“Even for two at-bats,” he said, “just try to drive up here, get a ticket on the street and try to see what they can do.”

If he got there in time for batting practice, Stanton and his father, Mike, would position themselves in any corner of the left field bleachers, for maximum coverage of incoming assets. His All-Star teammates could tell how much it meant to Stanton to start in left field on Tuesday.

“Just him talking about it a little bit, he was like, ‘I sat a few rows from that place,’ when he was younger,” said Buxton, who started at center. “It’s one of those things you can’t help but be happy for him, being able to do what he’s done.”

The Yankees’ Aaron Judge, who started in right field, said Stanton told him on their flight to Los Angeles that he would go deep Tuesday. The two former Home Run Derby champions had a friendly duel here in batting practice, and Stanton won.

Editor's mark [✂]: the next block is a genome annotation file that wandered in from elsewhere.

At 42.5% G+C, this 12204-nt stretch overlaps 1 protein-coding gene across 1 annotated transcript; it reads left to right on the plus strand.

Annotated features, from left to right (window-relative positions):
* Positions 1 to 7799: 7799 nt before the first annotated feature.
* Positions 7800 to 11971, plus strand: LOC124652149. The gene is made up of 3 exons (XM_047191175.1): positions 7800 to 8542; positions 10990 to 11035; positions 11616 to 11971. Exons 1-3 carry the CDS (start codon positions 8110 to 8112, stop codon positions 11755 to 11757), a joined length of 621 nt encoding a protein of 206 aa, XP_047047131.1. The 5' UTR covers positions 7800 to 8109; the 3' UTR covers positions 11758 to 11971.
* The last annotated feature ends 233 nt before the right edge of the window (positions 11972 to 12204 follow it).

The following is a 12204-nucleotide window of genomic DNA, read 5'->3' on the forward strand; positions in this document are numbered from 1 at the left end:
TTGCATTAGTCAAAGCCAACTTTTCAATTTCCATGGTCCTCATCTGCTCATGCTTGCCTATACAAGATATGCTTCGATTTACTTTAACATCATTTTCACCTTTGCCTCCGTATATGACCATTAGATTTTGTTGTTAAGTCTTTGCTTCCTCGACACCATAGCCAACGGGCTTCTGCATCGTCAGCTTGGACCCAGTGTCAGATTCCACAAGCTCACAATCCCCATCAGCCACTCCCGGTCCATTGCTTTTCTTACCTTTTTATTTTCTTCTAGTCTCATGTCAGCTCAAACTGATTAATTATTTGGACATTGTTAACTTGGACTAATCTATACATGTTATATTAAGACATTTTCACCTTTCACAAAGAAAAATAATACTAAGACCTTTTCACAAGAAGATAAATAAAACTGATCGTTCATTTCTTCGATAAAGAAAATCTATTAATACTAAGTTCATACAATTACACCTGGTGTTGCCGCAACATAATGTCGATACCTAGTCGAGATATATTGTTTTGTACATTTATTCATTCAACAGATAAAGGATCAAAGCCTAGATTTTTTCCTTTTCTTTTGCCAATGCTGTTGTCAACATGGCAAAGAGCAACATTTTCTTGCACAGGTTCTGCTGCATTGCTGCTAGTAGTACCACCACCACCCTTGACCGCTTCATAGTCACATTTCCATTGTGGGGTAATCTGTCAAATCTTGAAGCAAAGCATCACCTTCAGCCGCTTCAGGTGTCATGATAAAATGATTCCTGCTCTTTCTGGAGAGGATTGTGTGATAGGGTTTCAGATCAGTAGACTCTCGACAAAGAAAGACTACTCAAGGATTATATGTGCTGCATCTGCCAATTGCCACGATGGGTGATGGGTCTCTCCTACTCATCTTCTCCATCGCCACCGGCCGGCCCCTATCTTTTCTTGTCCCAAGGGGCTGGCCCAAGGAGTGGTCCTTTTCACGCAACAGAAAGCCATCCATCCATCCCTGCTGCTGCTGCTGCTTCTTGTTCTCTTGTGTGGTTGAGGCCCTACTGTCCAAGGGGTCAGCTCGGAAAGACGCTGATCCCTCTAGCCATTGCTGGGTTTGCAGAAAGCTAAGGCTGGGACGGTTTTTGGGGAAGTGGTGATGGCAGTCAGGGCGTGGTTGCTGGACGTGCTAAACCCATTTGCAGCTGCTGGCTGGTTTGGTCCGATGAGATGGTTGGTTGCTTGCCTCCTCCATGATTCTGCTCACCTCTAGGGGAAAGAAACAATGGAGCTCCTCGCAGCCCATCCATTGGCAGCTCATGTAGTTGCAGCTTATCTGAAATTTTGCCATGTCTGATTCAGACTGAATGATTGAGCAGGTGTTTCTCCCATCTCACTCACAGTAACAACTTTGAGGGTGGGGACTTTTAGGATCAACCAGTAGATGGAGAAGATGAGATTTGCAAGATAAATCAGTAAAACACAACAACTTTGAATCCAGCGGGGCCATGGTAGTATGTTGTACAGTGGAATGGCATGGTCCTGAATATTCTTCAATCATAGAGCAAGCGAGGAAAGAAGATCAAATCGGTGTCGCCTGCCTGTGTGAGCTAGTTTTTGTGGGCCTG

“Pretty fun,” said the judge. “So he kind of pointed to the dugout and was smiling a little.”

Judge struck out twice Tuesday, against Clayton Kershaw of the Dodgers and Joe Musgrove of the San Diego Padres. Kershaw, 34, finally started the All-Star Game after winning three Cy Young Awards, an MVP and 192 career wins. He joked about protecting his “old-man back” and took a moment to look around his home park from the mound before the first pitch, something he said he never does.

Kershaw had moved, he said, more than he would. He is having another sterling season, although he has missed a month with an injury and has been somewhat reluctant to start.

“Sandy had an unbelievable first half and he deserved it,” Kershaw said, referring to Sandy Alcantara of the Miami Marlins, who struck out Stanton and Buxton in the second inning. “I’m glad he got to pitch and I’m glad he did a great job. We all know he’s the best pitcher on the planet right now.”

Kershaw — along with Max Scherzer and Justin Verlander — was the best of his generation and won his first championship ring two years ago. He may have had more earlier, but the Dodgers lost the 2017 World Series to the Astros, who were later found to have illegally stolen opponents’ signs.